Putin's Vertical Duma
- By Vladimir Ryzhkov
- Mar. 20 2013 00:00
- Last edited 19:23
The expulsion of Gennady Gudkov and his son Dmitry from the Just Russia party last week puts an end to any illusions that might still remain about the "systemic opposition" in the State Duma, which consists of the Communist Party, Just Russia and the Liberal Democratic Party. The situation wasn't entirely clear a year ago, when members of two of those parties took part in the mass protest rallies on Bolotnaya Ploshchad and Prospekt Akademika Sakharova last year. But that short-lived period of "systemic protest" ended abruptly earlier this year, when all three pro-Kremlin Duma parties joined United Russia in a street rally to support the "Dima Yakovlev law" that banned U.S. adoptions of Russian orphans. Their unanimous support last week to oust Dmitry Gudkov for speaking at a conference in the U.S. was the latest reminder of how subservient these "opposition parties" are to the Kremlin.
The December 2011 campaign to vote for any party but United Russia gave the Communist Party, Liberal Democratic Party and Just Russia millions of additional protest votes. Coupled with the mass protest rallies on the streets of Moscow, this created the illusion that the regime of President Vladimir Putin had become seriously weakened and might even be on the edge of collapse. The influence of the protest movement became so great at one point last year that presidential candidates Gennady Zyuganov of the Communist Party and Sergei Mironov of Just Russia even called for early Duma elections and radical political reforms in their campaign platforms. Now, one year later, not a trace remains of their former oppositional stance.
In Vladimir Lenin's 1920 treatise, "'Left-Wing Communism: An Infantile Disorder," he clearly formulated the concept of the authoritarian corporate state, firmly setting it as a priority for Russia's future. According to Lenin, the "dictatorship of the proletariat" and its patron, the Communist Party, was to rule the country and society with the help of trade unions, the media, workplaces and other party cells, all of which were to be created or strictly controlled by the state. Any person or organization that refused to play its designated subservient, loyal role as a cog in the larger party machine was subjected to harassment and punishment.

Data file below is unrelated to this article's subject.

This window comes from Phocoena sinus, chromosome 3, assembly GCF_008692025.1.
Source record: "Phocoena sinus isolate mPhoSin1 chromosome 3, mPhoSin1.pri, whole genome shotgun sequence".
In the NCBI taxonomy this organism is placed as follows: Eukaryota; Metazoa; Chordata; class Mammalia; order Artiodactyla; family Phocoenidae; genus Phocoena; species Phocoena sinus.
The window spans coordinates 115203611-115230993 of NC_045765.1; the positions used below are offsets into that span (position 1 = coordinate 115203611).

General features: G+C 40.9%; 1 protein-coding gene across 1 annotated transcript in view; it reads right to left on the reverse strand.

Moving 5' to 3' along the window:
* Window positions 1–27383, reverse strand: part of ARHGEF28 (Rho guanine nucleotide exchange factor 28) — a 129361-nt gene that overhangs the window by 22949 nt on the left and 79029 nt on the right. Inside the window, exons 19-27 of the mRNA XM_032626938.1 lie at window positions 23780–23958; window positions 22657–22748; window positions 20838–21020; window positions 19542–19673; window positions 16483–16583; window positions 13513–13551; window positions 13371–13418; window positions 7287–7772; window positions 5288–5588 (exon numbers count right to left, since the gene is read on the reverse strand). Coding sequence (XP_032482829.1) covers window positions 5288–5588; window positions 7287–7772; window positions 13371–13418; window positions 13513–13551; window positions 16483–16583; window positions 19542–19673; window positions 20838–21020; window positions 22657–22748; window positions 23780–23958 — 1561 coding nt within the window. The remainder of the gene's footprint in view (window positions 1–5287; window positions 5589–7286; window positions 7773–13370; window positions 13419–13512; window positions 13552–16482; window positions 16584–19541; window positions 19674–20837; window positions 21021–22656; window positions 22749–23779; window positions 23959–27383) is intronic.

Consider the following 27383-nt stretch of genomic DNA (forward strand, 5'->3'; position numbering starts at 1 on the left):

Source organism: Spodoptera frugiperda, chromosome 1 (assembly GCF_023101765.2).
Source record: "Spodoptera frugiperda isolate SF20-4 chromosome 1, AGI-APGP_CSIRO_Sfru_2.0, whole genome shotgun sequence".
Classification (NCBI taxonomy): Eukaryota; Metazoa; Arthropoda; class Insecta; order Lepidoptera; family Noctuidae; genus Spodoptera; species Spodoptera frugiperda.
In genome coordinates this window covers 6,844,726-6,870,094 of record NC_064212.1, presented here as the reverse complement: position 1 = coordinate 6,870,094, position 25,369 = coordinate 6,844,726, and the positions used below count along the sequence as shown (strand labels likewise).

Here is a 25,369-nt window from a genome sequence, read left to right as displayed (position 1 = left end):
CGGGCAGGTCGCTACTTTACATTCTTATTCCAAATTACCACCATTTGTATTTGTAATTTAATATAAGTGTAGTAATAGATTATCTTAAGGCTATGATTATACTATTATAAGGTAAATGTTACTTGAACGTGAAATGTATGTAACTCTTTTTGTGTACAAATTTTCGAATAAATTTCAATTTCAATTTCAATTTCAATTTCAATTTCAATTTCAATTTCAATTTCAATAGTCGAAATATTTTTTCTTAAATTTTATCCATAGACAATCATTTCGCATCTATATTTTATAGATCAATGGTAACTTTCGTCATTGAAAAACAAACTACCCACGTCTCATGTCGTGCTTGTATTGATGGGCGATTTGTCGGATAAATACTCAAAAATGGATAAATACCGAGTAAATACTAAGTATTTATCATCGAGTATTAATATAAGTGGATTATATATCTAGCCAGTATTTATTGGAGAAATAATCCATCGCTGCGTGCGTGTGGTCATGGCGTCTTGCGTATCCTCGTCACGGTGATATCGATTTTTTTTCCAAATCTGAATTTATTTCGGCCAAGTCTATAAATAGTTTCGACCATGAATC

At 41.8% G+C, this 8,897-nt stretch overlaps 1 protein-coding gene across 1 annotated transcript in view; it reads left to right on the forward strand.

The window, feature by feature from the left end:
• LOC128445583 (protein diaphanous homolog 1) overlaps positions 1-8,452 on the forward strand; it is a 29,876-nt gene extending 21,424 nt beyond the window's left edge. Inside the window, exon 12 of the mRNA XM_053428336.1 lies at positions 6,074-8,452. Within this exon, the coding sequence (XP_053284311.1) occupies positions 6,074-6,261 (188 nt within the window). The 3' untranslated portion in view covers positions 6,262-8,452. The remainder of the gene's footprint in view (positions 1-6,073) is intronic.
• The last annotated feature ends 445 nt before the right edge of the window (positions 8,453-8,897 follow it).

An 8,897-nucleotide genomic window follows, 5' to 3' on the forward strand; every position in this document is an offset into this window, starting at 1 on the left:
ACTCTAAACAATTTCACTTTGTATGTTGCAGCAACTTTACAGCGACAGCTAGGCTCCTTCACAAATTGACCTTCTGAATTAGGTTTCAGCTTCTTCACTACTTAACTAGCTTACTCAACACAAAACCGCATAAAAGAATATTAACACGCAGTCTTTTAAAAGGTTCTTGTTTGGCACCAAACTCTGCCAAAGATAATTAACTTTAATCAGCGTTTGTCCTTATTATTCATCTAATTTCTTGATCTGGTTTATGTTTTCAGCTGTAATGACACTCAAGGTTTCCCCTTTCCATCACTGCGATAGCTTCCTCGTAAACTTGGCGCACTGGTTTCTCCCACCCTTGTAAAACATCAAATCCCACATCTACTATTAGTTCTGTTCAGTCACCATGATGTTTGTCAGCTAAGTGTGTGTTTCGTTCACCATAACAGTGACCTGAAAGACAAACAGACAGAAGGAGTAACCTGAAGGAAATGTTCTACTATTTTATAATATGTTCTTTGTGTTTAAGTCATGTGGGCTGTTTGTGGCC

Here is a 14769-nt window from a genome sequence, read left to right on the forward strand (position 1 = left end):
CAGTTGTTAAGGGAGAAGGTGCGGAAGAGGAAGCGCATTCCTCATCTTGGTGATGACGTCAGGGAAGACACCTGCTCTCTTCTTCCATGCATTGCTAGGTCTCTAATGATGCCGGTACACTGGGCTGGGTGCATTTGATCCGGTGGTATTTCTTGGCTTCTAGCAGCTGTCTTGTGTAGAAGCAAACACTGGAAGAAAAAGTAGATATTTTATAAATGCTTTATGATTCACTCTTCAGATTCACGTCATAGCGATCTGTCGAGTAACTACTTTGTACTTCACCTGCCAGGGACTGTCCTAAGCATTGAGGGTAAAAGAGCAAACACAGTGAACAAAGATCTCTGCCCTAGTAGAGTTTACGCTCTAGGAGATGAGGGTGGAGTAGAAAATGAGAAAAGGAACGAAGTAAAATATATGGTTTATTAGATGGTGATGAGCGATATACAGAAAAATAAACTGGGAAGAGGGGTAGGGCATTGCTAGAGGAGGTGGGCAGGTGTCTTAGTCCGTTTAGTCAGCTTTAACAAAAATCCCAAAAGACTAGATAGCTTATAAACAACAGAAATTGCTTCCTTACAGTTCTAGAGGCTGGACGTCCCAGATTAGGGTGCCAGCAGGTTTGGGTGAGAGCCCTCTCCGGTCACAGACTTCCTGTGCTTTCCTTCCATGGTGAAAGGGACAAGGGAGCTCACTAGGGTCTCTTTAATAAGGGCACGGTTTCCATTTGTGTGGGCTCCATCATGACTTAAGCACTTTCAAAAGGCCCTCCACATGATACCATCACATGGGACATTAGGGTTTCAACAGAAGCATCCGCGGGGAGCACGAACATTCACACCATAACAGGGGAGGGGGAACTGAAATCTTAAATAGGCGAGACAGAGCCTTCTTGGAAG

During Putin's 13 years in power, he has created an entire system of obedient cogs in the form of pro-Kremlin "opposition" parties, state-controlled and censored media, pro-Kremlin nongovernmental organizations, the All-Russia People's Front and the so-called Open Government.
Outwardly, the systemic parties look very different from each other, like cogs of differing colors: the Communist Party is red, the Liberal Democratic Party is yellow and Just Russia is orange. But they all work together to put the same Kremlin political machine into motion. When necessary, they all sing the same tune, whether the lyrics happen to be anti-U.S., anti-liberal, anti-gay or anti-Georgian, whatever the Kremlin commands.
Meanwhile, genuine, Kremlin- independent opposition parties have been sidelined. They have become victims of an organized campaign by the authorities to discredit its members and place under house arrest or jail its leaders on trumped-up charges.
After his return to the Kremlin on May 7, Putin has been tightening the screws on his vertical-power structure. He skillfully introduced a system of reward and punishment to keep the government cogs more closely attuned and proactive in cracking down on the protest movement. The four Duma parties all received a 250 percent increase in funding from the federal budget. Liberal Democratic Party member Alexei Ostrovsky became governor of the Smolensk region, Just Russia member Konstantin Ilkovsky was made acting governor of the Zabaikalsky region, and the Communists have reportedly been promised continued control over the Vladimir region, currently headed by Governor Nikolai Vinogradov.
The Kremlin has been able to maintain strict control over the members of the three systemic opposition parties in the Duma through its powerful administrative resources that include the freedom to sell seats in electoral lists and access to Kremlin-controlled television for those who support and defend the Kremlin. At the same time, if they ever get out of line they face the threat of expulsion, a smear campaign or criminal charges.
In the end, the Kremlin has effectively made fools out of millions of angry voters who cast their ballots for "any party but United Russia" in the December 2011 Duma elections. It turns out that they voted for different-colored cogs of the same political machine, a system that controls all the power and property in Russia and is run but a single man sitting in the driver's seat.